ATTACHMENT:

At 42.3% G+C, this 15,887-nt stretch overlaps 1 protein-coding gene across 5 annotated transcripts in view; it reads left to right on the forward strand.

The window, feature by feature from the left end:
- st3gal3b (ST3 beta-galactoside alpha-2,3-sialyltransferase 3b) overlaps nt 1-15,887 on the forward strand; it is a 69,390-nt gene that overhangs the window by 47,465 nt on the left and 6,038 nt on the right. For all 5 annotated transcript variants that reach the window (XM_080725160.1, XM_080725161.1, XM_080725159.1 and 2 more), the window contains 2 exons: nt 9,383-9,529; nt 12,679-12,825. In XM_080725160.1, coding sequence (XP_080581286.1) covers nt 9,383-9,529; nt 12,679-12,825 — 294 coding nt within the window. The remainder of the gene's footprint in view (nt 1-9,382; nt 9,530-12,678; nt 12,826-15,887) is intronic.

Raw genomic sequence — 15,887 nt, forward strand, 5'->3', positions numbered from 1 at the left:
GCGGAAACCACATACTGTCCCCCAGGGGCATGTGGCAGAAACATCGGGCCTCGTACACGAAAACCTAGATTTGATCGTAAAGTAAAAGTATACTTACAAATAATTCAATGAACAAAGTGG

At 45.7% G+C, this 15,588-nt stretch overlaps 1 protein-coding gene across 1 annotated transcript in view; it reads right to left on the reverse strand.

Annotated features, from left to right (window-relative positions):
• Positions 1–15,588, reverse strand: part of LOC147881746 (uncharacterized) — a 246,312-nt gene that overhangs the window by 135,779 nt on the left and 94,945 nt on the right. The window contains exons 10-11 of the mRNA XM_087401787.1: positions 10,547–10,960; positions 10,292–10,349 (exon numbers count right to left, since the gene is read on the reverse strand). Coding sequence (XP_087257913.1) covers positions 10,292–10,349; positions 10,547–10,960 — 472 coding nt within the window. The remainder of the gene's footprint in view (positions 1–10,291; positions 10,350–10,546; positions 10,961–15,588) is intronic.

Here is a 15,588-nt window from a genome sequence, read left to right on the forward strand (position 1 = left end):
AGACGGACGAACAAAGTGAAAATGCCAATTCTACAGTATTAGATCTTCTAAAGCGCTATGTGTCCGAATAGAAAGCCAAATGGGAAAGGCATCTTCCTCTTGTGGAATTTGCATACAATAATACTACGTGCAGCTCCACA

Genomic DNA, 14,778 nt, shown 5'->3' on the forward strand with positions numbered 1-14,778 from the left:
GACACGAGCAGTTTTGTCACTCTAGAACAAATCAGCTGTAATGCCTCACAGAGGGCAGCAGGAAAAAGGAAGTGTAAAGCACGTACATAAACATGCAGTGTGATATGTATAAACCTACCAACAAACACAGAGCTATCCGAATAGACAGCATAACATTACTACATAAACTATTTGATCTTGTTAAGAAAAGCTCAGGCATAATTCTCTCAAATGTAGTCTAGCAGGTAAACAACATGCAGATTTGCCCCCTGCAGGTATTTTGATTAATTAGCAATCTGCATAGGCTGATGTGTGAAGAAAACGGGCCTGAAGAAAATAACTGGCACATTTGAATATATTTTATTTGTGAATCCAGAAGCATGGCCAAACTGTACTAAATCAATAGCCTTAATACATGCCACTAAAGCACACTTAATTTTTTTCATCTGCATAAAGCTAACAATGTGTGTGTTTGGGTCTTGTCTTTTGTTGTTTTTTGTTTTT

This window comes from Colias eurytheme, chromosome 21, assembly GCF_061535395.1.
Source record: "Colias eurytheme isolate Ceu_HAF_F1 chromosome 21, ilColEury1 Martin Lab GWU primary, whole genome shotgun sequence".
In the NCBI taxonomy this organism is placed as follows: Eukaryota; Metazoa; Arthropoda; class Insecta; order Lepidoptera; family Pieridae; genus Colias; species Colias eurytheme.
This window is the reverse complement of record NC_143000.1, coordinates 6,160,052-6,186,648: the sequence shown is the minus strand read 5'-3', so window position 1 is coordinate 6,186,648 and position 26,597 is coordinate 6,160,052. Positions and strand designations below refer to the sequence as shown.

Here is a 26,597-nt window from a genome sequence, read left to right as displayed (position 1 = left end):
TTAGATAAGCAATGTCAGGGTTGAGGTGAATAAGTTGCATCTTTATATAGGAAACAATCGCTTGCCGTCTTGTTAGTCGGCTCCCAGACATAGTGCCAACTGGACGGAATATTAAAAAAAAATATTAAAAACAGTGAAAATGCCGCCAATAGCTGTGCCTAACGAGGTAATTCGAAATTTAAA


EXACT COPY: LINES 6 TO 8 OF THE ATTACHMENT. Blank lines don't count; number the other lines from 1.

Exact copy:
At 45.7% G+C, this 15,588-nt stretch overlaps 1 protein-coding gene across 1 annotated transcript in view; it reads right to left on the reverse strand.

Annotated features, from left to right (window-relative positions):
• Positions 1–15,588, reverse strand: part of LOC147881746 (uncharacterized) — a 246,312-nt gene that overhangs the window by 135,779 nt on the left and 94,945 nt on the right. The window contains exons 10-11 of the mRNA XM_087401787.1: positions 10,547–10,960; positions 10,292–10,349 (exon numbers count right to left, since the gene is read on the reverse strand). Coding sequence (XP_087257913.1) covers positions 10,292–10,349; positions 10,547–10,960 — 472 coding nt within the window. The remainder of the gene's footprint in view (positions 1–10,291; positions 10,350–10,546; positions 10,961–15,588) is intronic.